Reports reveal that Iran has given Fateh-110 missiles to its Syrian militias and to Hezbollah in Lebanon, which now has the ability to strike anywhere within Israel. Hezbollah has more than 150,000 missiles in its arsenal, several of which are accurate and precision-guided—all of which could be directed against Israel.

Variants of the Fateh missile, called the Hormuz-1 and Hormuz-2, are equipped with electro-optical and antiradiation homing, making them deliberately designed for striking ships. At the Fateh variant’s inauguration, Iran played a propaganda video depicting it striking a simulated United States warship.

The dia report said, “Iran could use these [anti-ship ballistic missiles], in concert with its other countermaritime capabilities [like submarines and sea mines], to attack adversary naval or commercial vessels operating in the Persian Gulf or Gulf of Oman.”

Additionally, if Iran gives these missiles to its Houthi proxies, it could also use the missiles to attack foreign vessels in the Red Sea and Bab el-Mandeb strait. Attacking this critical trade route would temporarily, or permanently, halt trade through the Red Sea, forcing trade vessels to reroute around the southern tip of Africa. This elongated shipping route would cause a significant rise in prices around the world, especially in North America and Europe.

Iran’s newest upgrade to its Fateh missile, called “Dezful,” was inaugurated in February. The Dezful is the longest-range Fateh missile. With a reported range of 620 miles, the Dezful positions Israel within accurate striking distance of Iraq, which is virtually an Iranian puppet and has already received shipments of Iranian missiles. If Iran were to lose its grip on Syria and Lebanon, this missile ensures that it would could pose a significant threat to Israel.

Medium-Range Ballistic Missiles

Iran also has a very extensive medium-range ballistic missile arsenal. The Shahab-3 has a maximum range of 1,250 miles but is very inaccurate. In 2015, Iran publicized the first launch of the Emad-1 variant. This missile is equipped with a maneuverable reentry vehicle, allowing the system to strike with “near-precision accuracy” within the same 1,250-mile range. Iran’s medium-range ballistic missiles allow it to strike parts of Russia, Ukraine, Romania, Greece, Turkey, Egypt, Ethiopia, India and China.

Since 2008, Iran has been launching and improving multistage space-launch vehicles. According to the dia, these delivery systems “could also aid Iran’s development of longer-range ballistic missiles … and could also serve as a test bed for developing [intercontinental ballistic missile] technologies.” If Iran were to develop this technology, all of Europe, including Britain and Germany, would be within striking distance of potentially nuclear-capable missiles.

The Missile ‘Push’

We have been warning of Iran’s pushy foreign policy since the early 1990s. This belligerent behavior was prophesied in the book of Daniel 2,500 years ago: “And at the time of the end shall the king of the south push at him: and the king of the north shall come against him like a whirlwind, with chariots, and with horsemen, and with many ships; and he shall enter into the countries, and shall overflow and pass over” (Daniel 11:40).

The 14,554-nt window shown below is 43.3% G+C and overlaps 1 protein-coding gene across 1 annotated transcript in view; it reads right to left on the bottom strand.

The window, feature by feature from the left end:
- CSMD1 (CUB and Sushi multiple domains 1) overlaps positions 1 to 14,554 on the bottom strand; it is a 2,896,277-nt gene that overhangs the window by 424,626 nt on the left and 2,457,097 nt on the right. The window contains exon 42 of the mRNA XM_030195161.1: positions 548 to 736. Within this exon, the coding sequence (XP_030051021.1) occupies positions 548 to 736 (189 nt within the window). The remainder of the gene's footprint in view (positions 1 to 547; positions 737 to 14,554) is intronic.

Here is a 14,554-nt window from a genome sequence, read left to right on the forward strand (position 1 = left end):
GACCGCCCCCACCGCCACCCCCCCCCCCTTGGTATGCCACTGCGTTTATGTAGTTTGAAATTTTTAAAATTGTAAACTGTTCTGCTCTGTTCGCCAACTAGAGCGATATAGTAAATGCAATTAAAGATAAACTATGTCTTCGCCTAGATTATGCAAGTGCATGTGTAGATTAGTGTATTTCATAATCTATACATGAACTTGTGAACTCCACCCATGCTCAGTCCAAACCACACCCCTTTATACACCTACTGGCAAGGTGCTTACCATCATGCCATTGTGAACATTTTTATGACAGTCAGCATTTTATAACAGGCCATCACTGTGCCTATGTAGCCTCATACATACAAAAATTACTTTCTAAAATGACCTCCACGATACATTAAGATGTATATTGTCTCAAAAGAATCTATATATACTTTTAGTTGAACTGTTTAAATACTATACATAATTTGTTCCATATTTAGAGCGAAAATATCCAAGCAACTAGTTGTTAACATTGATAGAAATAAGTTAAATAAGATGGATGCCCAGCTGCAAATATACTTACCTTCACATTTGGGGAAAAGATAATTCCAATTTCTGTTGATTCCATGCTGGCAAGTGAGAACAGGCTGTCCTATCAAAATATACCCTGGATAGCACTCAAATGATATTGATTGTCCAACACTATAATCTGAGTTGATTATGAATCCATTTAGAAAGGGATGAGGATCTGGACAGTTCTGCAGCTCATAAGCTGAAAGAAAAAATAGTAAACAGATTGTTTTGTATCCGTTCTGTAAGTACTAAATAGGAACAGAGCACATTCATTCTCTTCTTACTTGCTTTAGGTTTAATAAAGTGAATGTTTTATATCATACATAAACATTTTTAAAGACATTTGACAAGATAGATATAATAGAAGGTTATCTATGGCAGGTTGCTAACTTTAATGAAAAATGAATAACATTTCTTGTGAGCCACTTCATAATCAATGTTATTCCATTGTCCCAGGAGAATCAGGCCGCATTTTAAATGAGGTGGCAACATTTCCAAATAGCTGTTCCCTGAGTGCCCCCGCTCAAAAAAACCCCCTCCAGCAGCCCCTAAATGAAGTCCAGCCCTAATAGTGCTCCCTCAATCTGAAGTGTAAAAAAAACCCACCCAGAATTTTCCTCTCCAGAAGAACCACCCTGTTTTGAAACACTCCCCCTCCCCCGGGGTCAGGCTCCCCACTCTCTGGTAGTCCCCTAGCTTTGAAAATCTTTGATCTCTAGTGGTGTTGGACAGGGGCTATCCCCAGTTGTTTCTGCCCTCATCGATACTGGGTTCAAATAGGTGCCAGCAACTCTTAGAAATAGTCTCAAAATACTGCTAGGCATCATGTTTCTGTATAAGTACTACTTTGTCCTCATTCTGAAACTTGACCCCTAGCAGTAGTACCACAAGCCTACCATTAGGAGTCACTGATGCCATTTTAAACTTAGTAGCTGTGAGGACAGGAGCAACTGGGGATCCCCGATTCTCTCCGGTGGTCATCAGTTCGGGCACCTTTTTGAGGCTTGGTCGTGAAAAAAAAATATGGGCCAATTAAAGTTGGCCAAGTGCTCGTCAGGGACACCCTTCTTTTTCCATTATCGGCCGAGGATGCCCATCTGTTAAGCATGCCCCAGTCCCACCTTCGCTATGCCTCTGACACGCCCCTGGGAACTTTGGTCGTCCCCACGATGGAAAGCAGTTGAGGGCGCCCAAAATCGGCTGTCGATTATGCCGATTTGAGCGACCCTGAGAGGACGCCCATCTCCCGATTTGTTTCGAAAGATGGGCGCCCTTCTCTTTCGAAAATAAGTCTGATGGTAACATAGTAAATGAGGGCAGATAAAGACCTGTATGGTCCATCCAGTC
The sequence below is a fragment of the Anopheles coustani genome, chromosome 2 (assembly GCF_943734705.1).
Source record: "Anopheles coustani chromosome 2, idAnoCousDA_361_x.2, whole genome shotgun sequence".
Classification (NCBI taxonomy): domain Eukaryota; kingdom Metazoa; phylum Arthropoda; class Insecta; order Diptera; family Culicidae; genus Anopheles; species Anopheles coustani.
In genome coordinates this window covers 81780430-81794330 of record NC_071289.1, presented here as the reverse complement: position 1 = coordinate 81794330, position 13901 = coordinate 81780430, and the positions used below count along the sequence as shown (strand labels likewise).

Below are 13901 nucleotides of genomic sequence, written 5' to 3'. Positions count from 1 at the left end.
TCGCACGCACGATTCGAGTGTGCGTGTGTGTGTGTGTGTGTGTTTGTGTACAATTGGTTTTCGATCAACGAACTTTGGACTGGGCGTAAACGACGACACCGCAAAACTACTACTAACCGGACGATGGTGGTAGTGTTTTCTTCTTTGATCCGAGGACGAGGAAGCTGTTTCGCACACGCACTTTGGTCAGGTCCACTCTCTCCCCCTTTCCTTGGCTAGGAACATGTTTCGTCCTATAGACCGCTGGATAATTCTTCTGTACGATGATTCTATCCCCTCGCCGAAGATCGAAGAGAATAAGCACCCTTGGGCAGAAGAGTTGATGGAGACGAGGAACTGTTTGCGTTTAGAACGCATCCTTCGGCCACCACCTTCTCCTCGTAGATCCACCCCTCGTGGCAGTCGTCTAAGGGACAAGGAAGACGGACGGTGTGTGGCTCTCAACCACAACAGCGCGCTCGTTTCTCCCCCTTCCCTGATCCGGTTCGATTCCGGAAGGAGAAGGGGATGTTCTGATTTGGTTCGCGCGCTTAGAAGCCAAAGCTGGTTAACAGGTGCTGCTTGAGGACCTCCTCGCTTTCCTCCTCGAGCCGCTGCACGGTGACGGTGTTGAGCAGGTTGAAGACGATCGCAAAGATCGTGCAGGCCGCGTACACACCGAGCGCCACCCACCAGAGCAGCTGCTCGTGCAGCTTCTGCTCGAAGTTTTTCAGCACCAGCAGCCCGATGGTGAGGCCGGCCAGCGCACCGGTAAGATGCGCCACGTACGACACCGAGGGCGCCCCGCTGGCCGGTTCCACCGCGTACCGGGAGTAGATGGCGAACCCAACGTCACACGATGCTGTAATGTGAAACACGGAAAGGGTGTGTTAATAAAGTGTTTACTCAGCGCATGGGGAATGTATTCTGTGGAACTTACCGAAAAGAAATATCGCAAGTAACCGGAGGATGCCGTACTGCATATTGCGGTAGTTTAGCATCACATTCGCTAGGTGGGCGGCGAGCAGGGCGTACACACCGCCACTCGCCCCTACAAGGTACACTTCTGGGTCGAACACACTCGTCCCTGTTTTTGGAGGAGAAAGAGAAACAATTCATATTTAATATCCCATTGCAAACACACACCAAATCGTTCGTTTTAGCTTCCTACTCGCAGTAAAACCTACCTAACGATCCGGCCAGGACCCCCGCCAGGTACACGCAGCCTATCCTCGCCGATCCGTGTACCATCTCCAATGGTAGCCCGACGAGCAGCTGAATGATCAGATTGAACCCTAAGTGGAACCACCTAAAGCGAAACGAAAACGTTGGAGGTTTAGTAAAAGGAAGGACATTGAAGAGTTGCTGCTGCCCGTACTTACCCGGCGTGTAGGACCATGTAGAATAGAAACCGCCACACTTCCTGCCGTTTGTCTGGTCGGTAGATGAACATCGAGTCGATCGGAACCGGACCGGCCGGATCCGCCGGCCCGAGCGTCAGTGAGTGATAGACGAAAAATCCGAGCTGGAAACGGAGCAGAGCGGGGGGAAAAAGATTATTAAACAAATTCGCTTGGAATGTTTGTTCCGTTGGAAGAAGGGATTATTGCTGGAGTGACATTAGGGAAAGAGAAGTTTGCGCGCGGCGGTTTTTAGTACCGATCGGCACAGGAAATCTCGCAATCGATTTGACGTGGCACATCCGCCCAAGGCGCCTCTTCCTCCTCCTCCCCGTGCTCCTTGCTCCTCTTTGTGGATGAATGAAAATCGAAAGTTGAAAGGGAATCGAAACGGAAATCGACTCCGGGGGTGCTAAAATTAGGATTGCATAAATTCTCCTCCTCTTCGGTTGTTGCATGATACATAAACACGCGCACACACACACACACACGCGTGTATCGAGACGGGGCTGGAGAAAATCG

Trumpet editor in chief Gerald Flurry identifies radical Islamist extremism, led by Iran, as this pushy Middle Eastern “king of the south” in his free booklet The King of the South. He writes:

The king of the south is about state-sponsored terrorism. That is how Iran became king! Daniel 11:40-43 is an end-time prophecy. It is about a nation that is always pushy in its foreign policy. It pushes until it starts a war.

Iran’s state-affiliated Tasnim news agency quoted Cmdr. Amirali Hajizadeh as saying: “All American bases and their aircraft carriers in a distance of up to 2,000 kilometers [1,250 miles] around Iran are within the range of our missiles.” One of Iran’s main goals is to kick the U.S. out of the Middle East. Whether or not Iran succeeds, Bible prophecy indicates the U.S. will not be part of the end-time conflict between Iran and “the king of the north,” a German-led Europe.

Verses 40-43 state that an end-time king of the south will gain control over Egypt, Libya and Ethiopia, giving it control of a large fraction of the world’s oil. This control will allow Iran to shut down international trade through the Red Sea. It will use its highly capable anti-ship missile arsenal to attack vessels traversing this waterway. This is especially worrying to Europe, which relies heavily on trade flowing through the Red Sea.

Through missile development, tests and attacks, Iran is beginning to push at Europe even now, and it is only going to get worse. Iran escaped the Abaqiq attack with no military retaliation, which, according to Israel Hayom, “greatly increased Iran’s appetite and willingness to push the envelope further than ever before.”

Soon, Iran’s missile force will push Europe past the brink and it will respond in a military whirlwind. For more information about this retaliation, please read the November-December Watch Jerusalem cover story, “How Iran Will Be Conquered,” by Mr. Flurry.